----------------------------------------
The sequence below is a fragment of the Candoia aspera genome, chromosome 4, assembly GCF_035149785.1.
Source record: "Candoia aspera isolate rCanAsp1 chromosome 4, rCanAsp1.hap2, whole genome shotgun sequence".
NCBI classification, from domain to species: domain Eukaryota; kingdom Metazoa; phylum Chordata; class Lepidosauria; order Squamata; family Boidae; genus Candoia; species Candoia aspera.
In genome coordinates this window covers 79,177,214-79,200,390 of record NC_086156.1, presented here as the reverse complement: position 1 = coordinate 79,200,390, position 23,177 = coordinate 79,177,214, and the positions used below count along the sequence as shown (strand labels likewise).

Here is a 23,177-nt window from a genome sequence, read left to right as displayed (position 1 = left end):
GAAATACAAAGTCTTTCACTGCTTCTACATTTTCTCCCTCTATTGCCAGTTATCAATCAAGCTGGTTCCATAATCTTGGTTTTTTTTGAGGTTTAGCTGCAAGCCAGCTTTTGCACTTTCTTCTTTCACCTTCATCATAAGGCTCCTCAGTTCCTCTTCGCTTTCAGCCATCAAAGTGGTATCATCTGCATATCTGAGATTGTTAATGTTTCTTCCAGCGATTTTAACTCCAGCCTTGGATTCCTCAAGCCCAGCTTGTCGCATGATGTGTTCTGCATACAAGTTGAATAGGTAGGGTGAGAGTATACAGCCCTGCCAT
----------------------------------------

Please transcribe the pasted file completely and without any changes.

The sequence below is a fragment of the Candoia aspera genome, chromosome 4, assembly GCF_035149785.1.
Source record: "Candoia aspera isolate rCanAsp1 chromosome 4, rCanAsp1.hap2, whole genome shotgun sequence".
NCBI classification, from domain to species: domain Eukaryota; kingdom Metazoa; phylum Chordata; class Lepidosauria; order Squamata; family Boidae; genus Candoia; species Candoia aspera.
In genome coordinates this window covers 79,177,214-79,200,390 of record NC_086156.1, presented here as the reverse complement: position 1 = coordinate 79,200,390, position 23,177 = coordinate 79,177,214, and the positions used below count along the sequence as shown (strand labels likewise).

Here is a 23,177-nt window from a genome sequence, read left to right as displayed (position 1 = left end):
GAAATACAAAGTCTTTCACTGCTTCTACATTTTCTCCCTCTATTGCCAGTTATCAATCAAGCTGGTTCCATAATCTTGGTTTTTTTTGAGGTTTAGCTGCAAGCCAGCTTTTGCACTTTCTTCTTTCACCTTCATCATAAGGCTCCTCAGTTCCTCTTCGCTTTCAGCCATCAAAGTGGTATCATCTGCATATCTGAGATTGTTAATGTTTCTTCCAGCGATTTTAACTCCAGCCTTGGATTCCTCAAGCCCAGCTTGTCGCATGATGTGTTCTGCATACAAGTTGAATAGGTAGGGTGAGAGTATACAGCCCTGCCAT